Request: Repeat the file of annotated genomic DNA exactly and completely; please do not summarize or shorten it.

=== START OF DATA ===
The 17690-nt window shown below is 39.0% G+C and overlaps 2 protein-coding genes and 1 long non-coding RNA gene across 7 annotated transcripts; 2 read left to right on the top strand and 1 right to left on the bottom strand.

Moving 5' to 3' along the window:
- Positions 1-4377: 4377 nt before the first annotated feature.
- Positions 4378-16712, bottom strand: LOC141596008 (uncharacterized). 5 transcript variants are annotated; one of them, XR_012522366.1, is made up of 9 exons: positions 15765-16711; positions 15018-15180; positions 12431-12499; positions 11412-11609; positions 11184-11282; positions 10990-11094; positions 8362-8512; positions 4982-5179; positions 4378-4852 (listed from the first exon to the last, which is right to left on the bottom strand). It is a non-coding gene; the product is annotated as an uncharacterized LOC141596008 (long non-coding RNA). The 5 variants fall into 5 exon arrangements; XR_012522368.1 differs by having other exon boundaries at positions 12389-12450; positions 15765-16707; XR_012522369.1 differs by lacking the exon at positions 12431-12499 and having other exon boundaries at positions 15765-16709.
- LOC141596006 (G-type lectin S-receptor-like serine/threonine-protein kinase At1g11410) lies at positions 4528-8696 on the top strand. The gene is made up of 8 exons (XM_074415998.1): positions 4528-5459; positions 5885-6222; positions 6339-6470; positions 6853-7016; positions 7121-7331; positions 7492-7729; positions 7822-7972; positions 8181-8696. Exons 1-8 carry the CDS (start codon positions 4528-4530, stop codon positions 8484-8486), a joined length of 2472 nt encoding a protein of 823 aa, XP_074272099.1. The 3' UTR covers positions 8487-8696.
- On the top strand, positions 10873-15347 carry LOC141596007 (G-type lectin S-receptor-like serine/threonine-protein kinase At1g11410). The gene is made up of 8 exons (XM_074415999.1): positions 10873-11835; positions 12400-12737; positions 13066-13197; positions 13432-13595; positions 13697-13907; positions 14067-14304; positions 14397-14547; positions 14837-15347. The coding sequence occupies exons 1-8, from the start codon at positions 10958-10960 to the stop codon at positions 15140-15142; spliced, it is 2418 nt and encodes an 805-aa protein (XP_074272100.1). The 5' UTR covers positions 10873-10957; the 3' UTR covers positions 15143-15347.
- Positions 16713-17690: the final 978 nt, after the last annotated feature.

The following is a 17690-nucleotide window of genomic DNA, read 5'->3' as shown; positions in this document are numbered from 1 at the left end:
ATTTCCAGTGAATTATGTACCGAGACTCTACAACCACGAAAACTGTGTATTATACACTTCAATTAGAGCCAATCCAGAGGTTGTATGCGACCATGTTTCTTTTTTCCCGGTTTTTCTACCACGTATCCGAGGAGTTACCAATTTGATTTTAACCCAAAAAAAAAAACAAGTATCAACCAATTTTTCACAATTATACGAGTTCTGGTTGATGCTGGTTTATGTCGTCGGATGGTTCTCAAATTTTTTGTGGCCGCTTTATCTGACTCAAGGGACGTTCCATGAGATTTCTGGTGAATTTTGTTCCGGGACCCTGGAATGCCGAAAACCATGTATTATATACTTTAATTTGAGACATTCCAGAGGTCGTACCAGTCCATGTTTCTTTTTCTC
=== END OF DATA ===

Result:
The 17690-nt window shown below is 39.0% G+C and overlaps 2 protein-coding genes and 1 long non-coding RNA gene across 7 annotated transcripts; 2 read left to right on the top strand and 1 right to left on the bottom strand.

Moving 5' to 3' along the window:
- Positions 1-4377: 4377 nt before the first annotated feature.
- Positions 4378-16712, bottom strand: LOC141596008 (uncharacterized). 5 transcript variants are annotated; one of them, XR_012522366.1, is made up of 9 exons: positions 15765-16711; positions 15018-15180; positions 12431-12499; positions 11412-11609; positions 11184-11282; positions 10990-11094; positions 8362-8512; positions 4982-5179; positions 4378-4852 (listed from the first exon to the last, which is right to left on the bottom strand). It is a non-coding gene; the product is annotated as an uncharacterized LOC141596008 (long non-coding RNA). The 5 variants fall into 5 exon arrangements; XR_012522368.1 differs by having other exon boundaries at positions 12389-12450; positions 15765-16707; XR_012522369.1 differs by lacking the exon at positions 12431-12499 and having other exon boundaries at positions 15765-16709.
- LOC141596006 (G-type lectin S-receptor-like serine/threonine-protein kinase At1g11410) lies at positions 4528-8696 on the top strand. The gene is made up of 8 exons (XM_074415998.1): positions 4528-5459; positions 5885-6222; positions 6339-6470; positions 6853-7016; positions 7121-7331; positions 7492-7729; positions 7822-7972; positions 8181-8696. Exons 1-8 carry the CDS (start codon positions 4528-4530, stop codon positions 8484-8486), a joined length of 2472 nt encoding a protein of 823 aa, XP_074272099.1. The 3' UTR covers positions 8487-8696.
- On the top strand, positions 10873-15347 carry LOC141596007 (G-type lectin S-receptor-like serine/threonine-protein kinase At1g11410). The gene is made up of 8 exons (XM_074415999.1): positions 10873-11835; positions 12400-12737; positions 13066-13197; positions 13432-13595; positions 13697-13907; positions 14067-14304; positions 14397-14547; positions 14837-15347. The coding sequence occupies exons 1-8, from the start codon at positions 10958-10960 to the stop codon at positions 15140-15142; spliced, it is 2418 nt and encodes an 805-aa protein (XP_074272100.1). The 5' UTR covers positions 10873-10957; the 3' UTR covers positions 15143-15347.
- Positions 16713-17690: the final 978 nt, after the last annotated feature.

The following is a 17690-nucleotide window of genomic DNA, read 5'->3' as shown; positions in this document are numbered from 1 at the left end:
ATTTCCAGTGAATTATGTACCGAGACTCTACAACCACGAAAACTGTGTATTATACACTTCAATTAGAGCCAATCCAGAGGTTGTATGCGACCATGTTTCTTTTTTCCCGGTTTTTCTACCACGTATCCGAGGAGTTACCAATTTGATTTTAACCCAAAAAAAAAAACAAGTATCAACCAATTTTTCACAATTATACGAGTTCTGGTTGATGCTGGTTTATGTCGTCGGATGGTTCTCAAATTTTTTGTGGCCGCTTTATCTGACTCAAGGGACGTTCCATGAGATTTCTGGTGAATTTTGTTCCGGGACCCTGGAATGCCGAAAACCATGTATTATATACTTTAATTTGAGACATTCCAGAGGTCGTACCAGTCCATGTTTCTTTTTCTC